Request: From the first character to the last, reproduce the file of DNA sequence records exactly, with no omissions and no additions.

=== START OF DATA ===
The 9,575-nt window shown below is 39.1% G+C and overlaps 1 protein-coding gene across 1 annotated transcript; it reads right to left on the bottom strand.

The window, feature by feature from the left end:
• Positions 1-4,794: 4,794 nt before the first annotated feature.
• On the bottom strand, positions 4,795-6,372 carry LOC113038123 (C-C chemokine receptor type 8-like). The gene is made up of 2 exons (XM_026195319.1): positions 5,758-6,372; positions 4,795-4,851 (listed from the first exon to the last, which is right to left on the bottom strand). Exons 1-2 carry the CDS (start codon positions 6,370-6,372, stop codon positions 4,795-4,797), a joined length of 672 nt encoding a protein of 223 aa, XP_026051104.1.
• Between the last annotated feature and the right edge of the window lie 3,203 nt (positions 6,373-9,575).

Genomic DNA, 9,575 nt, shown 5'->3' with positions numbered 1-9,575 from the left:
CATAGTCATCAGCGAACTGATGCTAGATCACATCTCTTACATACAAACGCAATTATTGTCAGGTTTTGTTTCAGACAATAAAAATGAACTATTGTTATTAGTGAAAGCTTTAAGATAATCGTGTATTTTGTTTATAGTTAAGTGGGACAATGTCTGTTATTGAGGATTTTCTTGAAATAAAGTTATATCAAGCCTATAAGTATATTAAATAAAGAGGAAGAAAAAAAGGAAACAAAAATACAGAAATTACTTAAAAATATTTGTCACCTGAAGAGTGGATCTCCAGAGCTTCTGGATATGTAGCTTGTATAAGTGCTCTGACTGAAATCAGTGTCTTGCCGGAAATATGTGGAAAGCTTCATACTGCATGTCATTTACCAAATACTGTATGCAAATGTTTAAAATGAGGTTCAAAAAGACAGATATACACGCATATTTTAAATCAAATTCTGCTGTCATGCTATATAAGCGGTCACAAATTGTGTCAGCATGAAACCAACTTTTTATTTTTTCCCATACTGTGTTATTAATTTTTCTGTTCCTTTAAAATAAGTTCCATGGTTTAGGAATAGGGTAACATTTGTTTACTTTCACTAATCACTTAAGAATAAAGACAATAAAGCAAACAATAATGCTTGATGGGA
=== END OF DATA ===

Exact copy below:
The 9,575-nt window shown below is 39.1% G+C and overlaps 1 protein-coding gene across 1 annotated transcript; it reads right to left on the bottom strand.

The window, feature by feature from the left end:
• Positions 1-4,794: 4,794 nt before the first annotated feature.
• On the bottom strand, positions 4,795-6,372 carry LOC113038123 (C-C chemokine receptor type 8-like). The gene is made up of 2 exons (XM_026195319.1): positions 5,758-6,372; positions 4,795-4,851 (listed from the first exon to the last, which is right to left on the bottom strand). Exons 1-2 carry the CDS (start codon positions 6,370-6,372, stop codon positions 4,795-4,797), a joined length of 672 nt encoding a protein of 223 aa, XP_026051104.1.
• Between the last annotated feature and the right edge of the window lie 3,203 nt (positions 6,373-9,575).

Genomic DNA, 9,575 nt, shown 5'->3' with positions numbered 1-9,575 from the left:
CATAGTCATCAGCGAACTGATGCTAGATCACATCTCTTACATACAAACGCAATTATTGTCAGGTTTTGTTTCAGACAATAAAAATGAACTATTGTTATTAGTGAAAGCTTTAAGATAATCGTGTATTTTGTTTATAGTTAAGTGGGACAATGTCTGTTATTGAGGATTTTCTTGAAATAAAGTTATATCAAGCCTATAAGTATATTAAATAAAGAGGAAGAAAAAAAGGAAACAAAAATACAGAAATTACTTAAAAATATTTGTCACCTGAAGAGTGGATCTCCAGAGCTTCTGGATATGTAGCTTGTATAAGTGCTCTGACTGAAATCAGTGTCTTGCCGGAAATATGTGGAAAGCTTCATACTGCATGTCATTTACCAAATACTGTATGCAAATGTTTAAAATGAGGTTCAAAAAGACAGATATACACGCATATTTTAAATCAAATTCTGCTGTCATGCTATATAAGCGGTCACAAATTGTGTCAGCATGAAACCAACTTTTTATTTTTTCCCATACTGTGTTATTAATTTTTCTGTTCCTTTAAAATAAGTTCCATGGTTTAGGAATAGGGTAACATTTGTTTACTTTCACTAATCACTTAAGAATAAAGACAATAAAGCAAACAATAATGCTTGATGGGA